New York

Talia Chetrit, Cable Release, 2016, ink-jet print, 14 × 10".

Talia Chetrit, Cable Release, 2016, ink-jet print, 14 × 10".

Talia Chetrit

Talia Chetrit, Cable Release, 2016, ink-jet print, 14 × 10".

At first glance, the thirteen photographs in Talia Chetrit’s show seemed to be “about” genitalia. The artist’s vulva, memorably depicted in Untitled (Bottomless #4), 2015, was again the unambiguous subject of her work, alternately pictured in a full-frontal view, facing the audience from behind a gutted pair of pants in Jeans (all works 2016), or via not-so-subtle allusion, as in Legs, a portrait of a tripod-mounted camera pointing downward, coolly aimed at the artist’s crotch.

Chetrit’s practice has always been marked by an acutely referential display of photographic apparatuses, and for these images, besides showing the camera and tripod, she also included glimpses of the cords that accompany a studio shoot—most emphatically, the cable release, a telltale wire frequently seen snaking through the compositions on view. This device, in one instance cradled between her thighs so as to allow her to trigger the camera’s shutter using her groin, underscored her authorship over the scenes depicted. In each case, the moment of release—a relatively straightforward metaphor for ejaculation—was determined by the artist herself.

In what could be interpreted as a wry nod to Joan Jonas’s video Organic Honey’s Visual Telepathy, 1972, photographs such as Jeans and Mirror Eyes show Chetrit vamping wryly for the camera, offering up her own body for scrutiny. (The latter depicts her beaming face with quarter-size mirrors over her eyes.) She also cast herself as the female half of the duo depicted in the more explicit “sex” series—an artistic decision that, when you think about it, is both the least exploitative and most expedient way to photograph a model getting fucked from behind. The graininess of some of these images (the result of processing underexposed film or enlarging cropped negatives) echoes both the aesthetic and the ethos of Jonas’s work, with its feminist send-up of early Port-a-Pak video narcissism, while retaining giddy tinges of Carolee Schneemann’s ebullient Fuses, 1964–67, which captured the filmmaker’s delight at her newfound ability to document sex (and her own agency in recording it). Chetrit’s self-portraiture registers as refreshingly nostalgic, harkening back to a pre-internet era in which a female artist’s presentation of her documented naked body was an act of somatic rebellion rather than of exhibitionism. The artist was not playing a role.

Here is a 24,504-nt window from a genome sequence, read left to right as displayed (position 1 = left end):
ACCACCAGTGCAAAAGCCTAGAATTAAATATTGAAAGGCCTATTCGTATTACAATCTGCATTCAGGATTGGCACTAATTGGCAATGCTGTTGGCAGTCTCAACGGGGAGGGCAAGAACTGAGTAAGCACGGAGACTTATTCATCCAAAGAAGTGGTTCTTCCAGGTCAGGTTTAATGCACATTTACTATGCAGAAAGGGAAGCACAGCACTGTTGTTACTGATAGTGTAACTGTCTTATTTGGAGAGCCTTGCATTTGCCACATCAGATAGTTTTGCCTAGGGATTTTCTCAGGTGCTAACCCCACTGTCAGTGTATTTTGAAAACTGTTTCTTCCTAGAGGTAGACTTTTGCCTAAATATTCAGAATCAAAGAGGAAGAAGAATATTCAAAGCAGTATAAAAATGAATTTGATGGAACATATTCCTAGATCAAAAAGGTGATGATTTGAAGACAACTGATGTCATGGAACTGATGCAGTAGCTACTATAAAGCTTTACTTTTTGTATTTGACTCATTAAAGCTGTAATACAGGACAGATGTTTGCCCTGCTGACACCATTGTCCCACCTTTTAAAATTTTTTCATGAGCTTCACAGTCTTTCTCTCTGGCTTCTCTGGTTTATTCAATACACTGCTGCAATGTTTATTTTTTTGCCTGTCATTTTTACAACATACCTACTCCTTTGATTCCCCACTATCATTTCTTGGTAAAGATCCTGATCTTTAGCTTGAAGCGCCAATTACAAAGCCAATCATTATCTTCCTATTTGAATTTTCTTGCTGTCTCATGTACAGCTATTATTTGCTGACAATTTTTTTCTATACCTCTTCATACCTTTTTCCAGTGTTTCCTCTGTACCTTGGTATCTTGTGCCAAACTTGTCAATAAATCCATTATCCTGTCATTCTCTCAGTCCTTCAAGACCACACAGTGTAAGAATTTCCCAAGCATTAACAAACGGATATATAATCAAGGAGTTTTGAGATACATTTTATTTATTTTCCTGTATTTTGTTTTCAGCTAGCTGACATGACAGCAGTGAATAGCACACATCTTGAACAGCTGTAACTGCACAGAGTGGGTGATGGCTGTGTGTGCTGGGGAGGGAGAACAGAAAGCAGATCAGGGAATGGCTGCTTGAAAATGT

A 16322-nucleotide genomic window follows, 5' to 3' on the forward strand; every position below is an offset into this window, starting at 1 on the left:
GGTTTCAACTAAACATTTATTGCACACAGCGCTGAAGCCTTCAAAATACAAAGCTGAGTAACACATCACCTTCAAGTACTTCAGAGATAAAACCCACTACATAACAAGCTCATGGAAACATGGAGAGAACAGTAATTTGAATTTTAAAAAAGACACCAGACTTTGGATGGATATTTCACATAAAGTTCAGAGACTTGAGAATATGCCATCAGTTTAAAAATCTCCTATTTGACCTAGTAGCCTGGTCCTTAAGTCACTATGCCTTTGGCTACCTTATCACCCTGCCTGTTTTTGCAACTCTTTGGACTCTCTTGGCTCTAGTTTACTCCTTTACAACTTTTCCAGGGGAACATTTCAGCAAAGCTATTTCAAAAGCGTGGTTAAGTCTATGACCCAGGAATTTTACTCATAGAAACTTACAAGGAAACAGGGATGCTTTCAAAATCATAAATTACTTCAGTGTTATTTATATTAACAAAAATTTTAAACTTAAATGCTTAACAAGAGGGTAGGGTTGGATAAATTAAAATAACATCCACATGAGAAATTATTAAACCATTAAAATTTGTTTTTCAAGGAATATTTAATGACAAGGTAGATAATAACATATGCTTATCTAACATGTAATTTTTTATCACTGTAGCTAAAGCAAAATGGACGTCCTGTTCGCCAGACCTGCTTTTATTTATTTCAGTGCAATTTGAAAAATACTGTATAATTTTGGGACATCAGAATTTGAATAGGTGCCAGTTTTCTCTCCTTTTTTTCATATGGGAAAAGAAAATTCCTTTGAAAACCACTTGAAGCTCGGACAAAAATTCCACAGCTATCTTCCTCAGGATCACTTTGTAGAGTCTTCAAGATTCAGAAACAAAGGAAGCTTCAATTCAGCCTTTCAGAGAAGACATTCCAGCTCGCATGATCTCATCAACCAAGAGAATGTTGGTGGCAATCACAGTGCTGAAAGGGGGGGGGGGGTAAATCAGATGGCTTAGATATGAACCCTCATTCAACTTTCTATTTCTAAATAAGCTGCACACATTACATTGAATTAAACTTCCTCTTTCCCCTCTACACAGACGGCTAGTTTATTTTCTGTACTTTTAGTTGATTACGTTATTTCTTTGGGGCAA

Yet if all the sex and nudity in Chetrit’s work is striking, it is also a red herring, leading us away from her primary concern—the materiality of analog cameras and the self-conscious intent her medium requires. In looking at these images, we are aware of the limitations of the photographic apparatus—which, unlike digital still- and moving-image recorders, is constrained by the number of exposures in a film roll. Chetrit uses this to her advantage. The work on view was as carefully—indeed virtuosically—composed as any she has yet shown.

Chetrit’s photographs are interested in showing us how the sausage gets made. This was here demonstrated by thinly veiled photo jokes (the terms exposure and flashing come to mind) and the inclusion of film rolls and studio equipment in the frame. The artist’s emphasis on composition was pointed: She was in control.

Cat Kron